Song Ke on the declining state of China’s music industry

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Song Ke, one of China’s most prominent music industry veterans. Ex Warner China and more recently as head of Taihe Rye Music, he is in a pretty good place to judge the state of the local market. After resigning as GM of Taihe, he took the time to pen an opinion piece in Lifeweek, as pointed out by Beijing Daze. As they haven’t followed through with their promise to translate :-) we’ve done it for them and synopsized his thoughts. It’s the pretty standard gripes of music industry executives worldwide, wich some localized slants.

He thinks the most essential thing for the record industry is to build a reasonable system. He draws the conclusion that If music content providers can not get at least 40% of the profits from the commercial distribution system, they can’t continue to afford to play the game. Music is not like film (which contains more ideology and content). That’s the main reason why Chinese people overlook music: government has no interest in fostering a music industry.

Not only is the ratio of profits killing the music industry, but also new technologies. The Internet is accelerating the death of music industry. The progress in the film industry has been from black and white to 3D IMAX, while music platforms are moving backwards from CD to MP3. He thinks iTunes is average, encouraging the tolerance of a lowering of standards. When people cannot see the lyrics and artworks of an album, they lose the interest to pay for it. In addition, there are no strong standards to control the spread and illegal copy of music, which makes it look cheap and worthless.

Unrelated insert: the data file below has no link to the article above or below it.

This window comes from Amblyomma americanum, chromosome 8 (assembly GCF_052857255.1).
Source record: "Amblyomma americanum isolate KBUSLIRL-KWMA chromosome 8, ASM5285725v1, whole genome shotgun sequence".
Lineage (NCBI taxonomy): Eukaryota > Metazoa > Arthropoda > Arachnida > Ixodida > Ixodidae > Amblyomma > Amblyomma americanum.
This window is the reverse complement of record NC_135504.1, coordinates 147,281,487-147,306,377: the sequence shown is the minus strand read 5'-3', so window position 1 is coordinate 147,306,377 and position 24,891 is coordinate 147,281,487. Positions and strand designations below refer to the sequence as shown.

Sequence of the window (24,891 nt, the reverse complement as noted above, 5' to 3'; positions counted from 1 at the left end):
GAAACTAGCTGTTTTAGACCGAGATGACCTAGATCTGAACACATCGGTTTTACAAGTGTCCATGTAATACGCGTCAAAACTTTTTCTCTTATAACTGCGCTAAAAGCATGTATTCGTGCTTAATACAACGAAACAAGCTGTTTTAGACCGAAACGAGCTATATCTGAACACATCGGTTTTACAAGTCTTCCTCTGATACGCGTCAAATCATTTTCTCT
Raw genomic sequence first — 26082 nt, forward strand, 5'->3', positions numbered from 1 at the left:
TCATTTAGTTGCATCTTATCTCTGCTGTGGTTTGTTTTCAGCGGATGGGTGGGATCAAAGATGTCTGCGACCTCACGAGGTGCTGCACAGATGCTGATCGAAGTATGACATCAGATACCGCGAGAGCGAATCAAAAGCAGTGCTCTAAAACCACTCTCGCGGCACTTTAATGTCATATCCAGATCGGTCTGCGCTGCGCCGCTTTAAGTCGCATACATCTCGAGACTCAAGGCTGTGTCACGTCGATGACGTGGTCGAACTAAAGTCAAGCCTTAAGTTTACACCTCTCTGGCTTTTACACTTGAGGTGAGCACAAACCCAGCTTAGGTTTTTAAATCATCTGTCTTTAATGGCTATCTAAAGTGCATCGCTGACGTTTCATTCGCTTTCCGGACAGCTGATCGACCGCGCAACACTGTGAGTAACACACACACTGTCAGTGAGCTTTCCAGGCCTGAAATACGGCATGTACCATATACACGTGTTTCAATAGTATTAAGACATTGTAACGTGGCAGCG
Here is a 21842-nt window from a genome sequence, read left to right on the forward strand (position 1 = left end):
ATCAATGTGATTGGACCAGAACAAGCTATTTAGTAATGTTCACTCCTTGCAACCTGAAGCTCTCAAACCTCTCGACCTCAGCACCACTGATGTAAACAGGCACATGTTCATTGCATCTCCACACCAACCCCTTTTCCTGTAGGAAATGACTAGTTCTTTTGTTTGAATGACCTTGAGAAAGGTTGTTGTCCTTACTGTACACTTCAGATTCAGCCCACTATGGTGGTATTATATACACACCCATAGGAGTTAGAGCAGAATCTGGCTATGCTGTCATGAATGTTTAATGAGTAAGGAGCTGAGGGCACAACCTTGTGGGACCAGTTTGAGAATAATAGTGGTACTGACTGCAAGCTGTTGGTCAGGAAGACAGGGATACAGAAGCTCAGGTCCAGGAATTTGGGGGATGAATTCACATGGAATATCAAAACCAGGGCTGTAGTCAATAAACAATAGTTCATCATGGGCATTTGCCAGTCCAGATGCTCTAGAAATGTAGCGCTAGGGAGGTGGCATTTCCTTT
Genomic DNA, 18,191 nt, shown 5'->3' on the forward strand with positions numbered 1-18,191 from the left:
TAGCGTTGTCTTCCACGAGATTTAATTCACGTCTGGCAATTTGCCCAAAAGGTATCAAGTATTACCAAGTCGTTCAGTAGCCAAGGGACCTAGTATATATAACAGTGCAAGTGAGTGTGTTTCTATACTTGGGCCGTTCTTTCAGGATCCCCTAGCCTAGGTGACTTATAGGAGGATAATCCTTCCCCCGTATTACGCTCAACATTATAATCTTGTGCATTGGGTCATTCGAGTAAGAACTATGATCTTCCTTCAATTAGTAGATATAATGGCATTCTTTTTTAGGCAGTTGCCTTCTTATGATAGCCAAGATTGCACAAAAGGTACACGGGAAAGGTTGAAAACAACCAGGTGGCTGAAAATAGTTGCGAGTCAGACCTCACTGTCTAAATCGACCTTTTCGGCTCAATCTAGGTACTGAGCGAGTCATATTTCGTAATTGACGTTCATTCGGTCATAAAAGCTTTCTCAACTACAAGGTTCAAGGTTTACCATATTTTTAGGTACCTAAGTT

He also mentioned the deal between China mobile and content providers.  Even though the music industry does make considerable money by selling ringtones, China mobile gets the lions share of revenues rather than the content owners. As for media, both promotional strength and artistic aesthetic are degenerating as well. The root of the problem remains unresolved: people who create the content don’t know how much they are really worth. The record industry should blame no one but themselves for those problems, they deserve to lose.

  • Cee

    What these guys are doing is music but as for some other things out there I wish true musicians would stand up for music. Some things are ARTISTIC expression and then other things are merely public masterbation….I don’t know if anyone else is brave enough in the music world to confront this but promotion of foolish cultures in music MUST STOP!!! Please SHARE! Help this GO WORLD WIDE if you LOVE what Music and Art should be.
    http://www.youtube.com/watch?v=XS8ef1_nN8w

  • Jonathan

    Technology isn’t killing the music industry, it’s killing the distribution based business model that made a lot of people very rich in the US. Given China’s weak IPR environment, that model doesn’t make a lot of sense anyway. Musicians in China need to think outside the box and help build a live music infrastructure if they want to make money. Touring in China is too damn difficult and that’s where money comes from at this point: playing live.

    Building a reasonable system in China is a pipe dream, what needs to happen is that artists have to be creative and do something very disruptive. I admit I have no idea what that is, but it’s time to forget about how the record industry used to work and figure out what’s next.

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